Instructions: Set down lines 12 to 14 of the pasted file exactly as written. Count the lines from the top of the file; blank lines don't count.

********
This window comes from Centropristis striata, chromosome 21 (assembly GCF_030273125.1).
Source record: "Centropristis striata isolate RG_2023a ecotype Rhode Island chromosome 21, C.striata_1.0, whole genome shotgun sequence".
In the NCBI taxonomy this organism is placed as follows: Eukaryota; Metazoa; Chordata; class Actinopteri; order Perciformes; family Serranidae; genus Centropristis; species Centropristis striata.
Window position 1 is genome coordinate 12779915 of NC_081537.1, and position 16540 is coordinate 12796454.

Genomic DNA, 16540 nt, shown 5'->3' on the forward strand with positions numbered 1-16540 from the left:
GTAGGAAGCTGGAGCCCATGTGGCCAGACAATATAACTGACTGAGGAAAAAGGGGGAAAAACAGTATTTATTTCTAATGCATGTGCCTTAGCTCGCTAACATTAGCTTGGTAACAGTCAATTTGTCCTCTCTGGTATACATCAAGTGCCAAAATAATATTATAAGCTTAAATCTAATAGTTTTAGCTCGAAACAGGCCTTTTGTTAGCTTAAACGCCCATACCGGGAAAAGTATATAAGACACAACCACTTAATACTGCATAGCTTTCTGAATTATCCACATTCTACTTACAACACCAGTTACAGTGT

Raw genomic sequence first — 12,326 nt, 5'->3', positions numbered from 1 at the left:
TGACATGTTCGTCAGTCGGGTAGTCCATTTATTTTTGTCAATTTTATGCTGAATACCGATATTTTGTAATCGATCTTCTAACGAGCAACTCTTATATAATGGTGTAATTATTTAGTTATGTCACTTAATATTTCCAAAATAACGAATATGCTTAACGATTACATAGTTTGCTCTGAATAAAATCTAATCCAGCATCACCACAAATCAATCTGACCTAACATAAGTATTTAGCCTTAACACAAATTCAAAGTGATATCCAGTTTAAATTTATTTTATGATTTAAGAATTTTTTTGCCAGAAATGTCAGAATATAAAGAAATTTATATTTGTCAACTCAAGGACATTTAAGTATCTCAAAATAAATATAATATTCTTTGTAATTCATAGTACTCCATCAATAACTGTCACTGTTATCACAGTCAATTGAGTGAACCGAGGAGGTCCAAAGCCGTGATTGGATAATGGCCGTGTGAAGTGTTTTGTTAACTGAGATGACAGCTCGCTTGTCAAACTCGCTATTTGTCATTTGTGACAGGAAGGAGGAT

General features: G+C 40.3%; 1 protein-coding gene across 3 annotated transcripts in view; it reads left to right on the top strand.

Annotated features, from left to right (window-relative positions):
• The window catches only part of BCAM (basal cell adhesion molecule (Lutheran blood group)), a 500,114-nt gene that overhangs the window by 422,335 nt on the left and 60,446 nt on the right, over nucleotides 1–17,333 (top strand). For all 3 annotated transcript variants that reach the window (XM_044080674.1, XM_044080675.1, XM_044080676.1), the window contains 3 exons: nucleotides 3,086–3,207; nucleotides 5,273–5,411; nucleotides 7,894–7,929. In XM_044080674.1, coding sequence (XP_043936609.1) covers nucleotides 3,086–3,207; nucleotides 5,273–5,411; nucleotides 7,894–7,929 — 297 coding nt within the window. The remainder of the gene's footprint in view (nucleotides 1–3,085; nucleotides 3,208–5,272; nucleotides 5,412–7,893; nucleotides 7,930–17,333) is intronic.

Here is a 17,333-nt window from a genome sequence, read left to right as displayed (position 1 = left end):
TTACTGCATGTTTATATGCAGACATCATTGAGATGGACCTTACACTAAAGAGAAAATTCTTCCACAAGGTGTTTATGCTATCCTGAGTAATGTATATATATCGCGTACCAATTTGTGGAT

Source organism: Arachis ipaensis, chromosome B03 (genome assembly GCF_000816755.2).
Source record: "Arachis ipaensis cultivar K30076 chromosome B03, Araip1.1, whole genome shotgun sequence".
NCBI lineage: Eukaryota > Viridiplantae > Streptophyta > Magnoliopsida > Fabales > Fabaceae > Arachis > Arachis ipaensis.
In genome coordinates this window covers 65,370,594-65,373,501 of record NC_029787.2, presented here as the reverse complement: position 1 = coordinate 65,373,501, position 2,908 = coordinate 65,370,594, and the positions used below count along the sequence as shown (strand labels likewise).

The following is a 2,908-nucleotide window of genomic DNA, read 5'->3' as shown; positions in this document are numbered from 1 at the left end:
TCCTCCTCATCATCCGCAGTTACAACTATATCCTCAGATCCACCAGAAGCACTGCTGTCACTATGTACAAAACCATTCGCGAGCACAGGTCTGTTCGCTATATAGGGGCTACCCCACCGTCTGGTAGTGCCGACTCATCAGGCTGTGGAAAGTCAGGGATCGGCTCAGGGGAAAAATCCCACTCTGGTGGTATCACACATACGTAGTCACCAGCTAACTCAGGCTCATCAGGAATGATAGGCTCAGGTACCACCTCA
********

Here is a 17,333-nt window from a genome sequence, read left to right as displayed (position 1 = left end):
TTACTGCATGTTTATATGCAGACATCATTGAGATGGACCTTACACTAAAGAGAAAATTCTTCCACAAGGTGTTTATGCTATCCTGAGTAATGTATATATATCGCGTACCAATTTGTGGAT

Source organism: Arachis ipaensis, chromosome B03 (genome assembly GCF_000816755.2).